Lean’s 1970 film stumbles with unsympathetic characters


I want to like “Ryan’s Daughter” more than I actually do.

Every director, no matter how prolific or talented, will always, eventually, make a movie that either rubs you the wrong way or simply doesn’t connect.

Even my beloved Michael Mann has done this, as has Steven Spielberg. I’m sure even Edgar Wright and Darren Aronofsky will do so as well. David Lean, as taken as I’ve been with nearly every other film of his I’ve seen, seems to stumble with his 1970 film.

Set in a fictional Irish village, “Ryan’s Daughter” mixes a love story with World War I politics, all set against some stunning imagery.

Lean’s visual prowess is certainly not among the issues I have with the film, thankfully. No one packs a frame with natural beauty quite like Lean does, and that’s particularly true here. He takes tremendous advantage of the gorgeous island setting and crafts each frame with a painterly touch. The clouds, the lush vegetation, the crashing waves, it’s all captured with stunning fidelity.

If only the story was as captivating as the imagery.

Sarah Miles is Rosy Ryan — a timid young girl who falls in love with Charles Shaughnessy (Robert Mitchum), the island’s school teacher. They quickly get married, but just as quickly find there’s little between them, trapping the two in a loveless marriage.

Given her disillusion with marriage, Rosy soon finds her gaze falling on Maj. Doryan (Christopher Jones), a British officer stationed on the island. They quickly fall into an extramarital affair, with Rosy disappearing out of town for hours on end. This complicates things not only in her marriage, but also in the fact that the island’s residents are staunchly nationalist and exclusionary.

As you can probably guess, things go horribly wrong, especially once gun smugglers are exposed and Rosy’s affair is revealed.

I just never connected with any part of this. Rosy, from the beginning, is shown to be naïve and shortsighted with little else to define her character, so it’s difficult to drum up sympathy/empathy for her once she starts making bad decisions. I almost came to be in Charles’ corner, but he seemed to be trapped in a situation of his own making. He’s dead-eyed on his wedding day, but no one forced him to marry this girl.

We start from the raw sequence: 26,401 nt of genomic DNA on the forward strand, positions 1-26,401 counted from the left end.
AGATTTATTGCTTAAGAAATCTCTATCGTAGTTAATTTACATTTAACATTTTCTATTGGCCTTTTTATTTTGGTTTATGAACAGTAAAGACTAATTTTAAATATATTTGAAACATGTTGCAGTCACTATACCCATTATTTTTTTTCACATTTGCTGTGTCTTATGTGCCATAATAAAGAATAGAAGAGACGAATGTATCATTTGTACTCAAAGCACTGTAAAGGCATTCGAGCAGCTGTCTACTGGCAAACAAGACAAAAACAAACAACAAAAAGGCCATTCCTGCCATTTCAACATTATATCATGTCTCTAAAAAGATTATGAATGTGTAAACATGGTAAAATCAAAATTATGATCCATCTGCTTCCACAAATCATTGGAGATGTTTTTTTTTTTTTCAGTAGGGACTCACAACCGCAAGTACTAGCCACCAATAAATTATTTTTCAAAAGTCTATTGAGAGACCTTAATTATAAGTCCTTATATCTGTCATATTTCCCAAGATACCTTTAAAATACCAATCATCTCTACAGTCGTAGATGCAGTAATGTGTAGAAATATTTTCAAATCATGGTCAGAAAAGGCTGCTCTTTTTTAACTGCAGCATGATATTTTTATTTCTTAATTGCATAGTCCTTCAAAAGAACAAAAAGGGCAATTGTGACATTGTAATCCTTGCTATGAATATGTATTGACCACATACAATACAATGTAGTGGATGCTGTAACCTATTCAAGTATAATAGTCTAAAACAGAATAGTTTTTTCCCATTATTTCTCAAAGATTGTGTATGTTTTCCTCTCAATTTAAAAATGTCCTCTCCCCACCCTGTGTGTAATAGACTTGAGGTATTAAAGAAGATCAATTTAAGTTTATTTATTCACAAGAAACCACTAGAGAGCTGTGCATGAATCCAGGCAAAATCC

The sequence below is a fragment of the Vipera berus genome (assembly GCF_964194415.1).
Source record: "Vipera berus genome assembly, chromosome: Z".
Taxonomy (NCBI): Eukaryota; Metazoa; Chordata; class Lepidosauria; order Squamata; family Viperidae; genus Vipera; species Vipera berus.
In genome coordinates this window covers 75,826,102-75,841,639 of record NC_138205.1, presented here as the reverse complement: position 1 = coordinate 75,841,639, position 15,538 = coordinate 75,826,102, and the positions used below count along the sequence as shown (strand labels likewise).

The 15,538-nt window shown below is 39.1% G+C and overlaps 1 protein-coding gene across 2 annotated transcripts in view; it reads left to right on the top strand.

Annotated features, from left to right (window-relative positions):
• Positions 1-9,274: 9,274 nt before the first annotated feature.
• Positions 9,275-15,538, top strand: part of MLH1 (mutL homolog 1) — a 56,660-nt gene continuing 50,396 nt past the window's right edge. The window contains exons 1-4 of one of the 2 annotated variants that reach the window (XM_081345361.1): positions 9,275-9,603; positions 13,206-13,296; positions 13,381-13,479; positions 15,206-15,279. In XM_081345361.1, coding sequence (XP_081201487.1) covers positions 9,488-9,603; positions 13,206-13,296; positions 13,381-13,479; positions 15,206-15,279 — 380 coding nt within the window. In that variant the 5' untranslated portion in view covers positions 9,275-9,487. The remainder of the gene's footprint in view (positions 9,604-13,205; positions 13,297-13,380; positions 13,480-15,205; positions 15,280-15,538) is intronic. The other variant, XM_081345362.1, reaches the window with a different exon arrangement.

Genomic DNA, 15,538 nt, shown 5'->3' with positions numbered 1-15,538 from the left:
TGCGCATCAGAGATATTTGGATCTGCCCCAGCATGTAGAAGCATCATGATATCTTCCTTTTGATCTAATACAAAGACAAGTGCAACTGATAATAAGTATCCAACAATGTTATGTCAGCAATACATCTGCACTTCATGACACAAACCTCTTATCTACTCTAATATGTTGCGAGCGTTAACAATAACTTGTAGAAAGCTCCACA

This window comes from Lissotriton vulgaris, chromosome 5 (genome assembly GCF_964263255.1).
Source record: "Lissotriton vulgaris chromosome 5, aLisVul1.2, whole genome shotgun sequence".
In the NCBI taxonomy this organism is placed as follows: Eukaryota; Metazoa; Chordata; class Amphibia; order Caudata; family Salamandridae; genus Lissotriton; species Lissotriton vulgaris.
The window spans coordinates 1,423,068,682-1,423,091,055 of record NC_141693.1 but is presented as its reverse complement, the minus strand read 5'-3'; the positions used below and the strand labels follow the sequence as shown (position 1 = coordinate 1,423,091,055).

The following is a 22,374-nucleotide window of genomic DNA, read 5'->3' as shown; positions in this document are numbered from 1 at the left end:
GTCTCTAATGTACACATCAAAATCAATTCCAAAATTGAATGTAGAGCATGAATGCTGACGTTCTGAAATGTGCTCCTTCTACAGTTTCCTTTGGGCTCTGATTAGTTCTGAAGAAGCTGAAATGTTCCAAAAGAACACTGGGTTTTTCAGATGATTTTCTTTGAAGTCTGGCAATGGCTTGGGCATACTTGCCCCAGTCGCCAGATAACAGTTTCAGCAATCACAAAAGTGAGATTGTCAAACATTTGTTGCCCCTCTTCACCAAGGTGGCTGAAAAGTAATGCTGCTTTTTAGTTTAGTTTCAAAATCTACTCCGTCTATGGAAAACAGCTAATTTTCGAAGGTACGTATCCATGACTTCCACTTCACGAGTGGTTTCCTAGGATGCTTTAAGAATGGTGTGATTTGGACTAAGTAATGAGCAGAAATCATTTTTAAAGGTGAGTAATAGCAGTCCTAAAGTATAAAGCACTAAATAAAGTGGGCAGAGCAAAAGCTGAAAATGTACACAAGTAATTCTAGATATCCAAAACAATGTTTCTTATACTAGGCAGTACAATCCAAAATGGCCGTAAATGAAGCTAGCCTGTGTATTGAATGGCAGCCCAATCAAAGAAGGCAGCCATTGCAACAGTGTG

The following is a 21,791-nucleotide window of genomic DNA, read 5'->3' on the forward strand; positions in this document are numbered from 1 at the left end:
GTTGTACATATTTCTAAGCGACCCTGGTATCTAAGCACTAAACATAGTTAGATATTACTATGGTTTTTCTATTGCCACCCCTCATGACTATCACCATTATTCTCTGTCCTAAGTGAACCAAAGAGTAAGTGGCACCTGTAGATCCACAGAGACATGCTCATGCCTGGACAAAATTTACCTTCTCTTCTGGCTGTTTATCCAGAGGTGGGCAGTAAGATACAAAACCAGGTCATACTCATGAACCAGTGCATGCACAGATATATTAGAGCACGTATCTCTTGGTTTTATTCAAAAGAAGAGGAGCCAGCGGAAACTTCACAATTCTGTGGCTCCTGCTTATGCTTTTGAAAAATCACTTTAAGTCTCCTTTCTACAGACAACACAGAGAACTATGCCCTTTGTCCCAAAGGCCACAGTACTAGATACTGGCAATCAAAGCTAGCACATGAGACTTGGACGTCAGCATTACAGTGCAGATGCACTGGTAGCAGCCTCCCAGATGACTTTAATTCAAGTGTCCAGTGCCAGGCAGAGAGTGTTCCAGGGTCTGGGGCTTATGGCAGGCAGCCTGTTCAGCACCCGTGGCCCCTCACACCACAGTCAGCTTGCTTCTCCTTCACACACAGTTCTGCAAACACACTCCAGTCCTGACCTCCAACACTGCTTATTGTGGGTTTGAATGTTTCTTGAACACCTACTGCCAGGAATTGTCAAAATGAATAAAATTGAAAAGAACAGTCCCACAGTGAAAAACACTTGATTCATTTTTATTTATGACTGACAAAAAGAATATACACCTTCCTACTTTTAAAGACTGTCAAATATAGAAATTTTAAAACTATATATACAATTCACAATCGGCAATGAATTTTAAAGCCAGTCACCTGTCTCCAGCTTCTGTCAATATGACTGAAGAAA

Doryan is a somewhat interesting figure, but he’s mostly mute (due to largely to Jones being a terrible actor, which Lean didn’t discover until it was too late) so there’s not a whole lot for him to do save for sleeping with Rosy and having PTSD flashbacks (which are, admittedly, very well realized).

The only two truly compelling characters are Father Collins (Trevor Howard), the resident Catholic priest, and Michael (John Mills, reuniting with Lean after working together decades before in “Great Expectations”), the village idiot whom everyone, save for Father Collins, ruthlessly chastises.

It’s hard to know what to think of something that clearly is built around eliciting a strong connection to the viewer in order to be effective. I feel like I should have had something more here, I just can’t seem to muster it. I’d say maybe I need to revisit it eventually, but I’m hardly compelled enough to do so.

Oh well. It doesn’t change the fact Lean was a marvelous filmmaker, and that even in his failures he still managed to produce truly cinematic works. I’m looking forward to going back to his works and picking through the other few I have yet to watch.

Next week, I begin my series on Frank Capra, with a review of “Lady for a Day.”

Every week, Entertainment Editor Stewart Smith brings a new entry in “Catching Up On…” an ongoing series attempting to fill in the gaps of his cinematic education.

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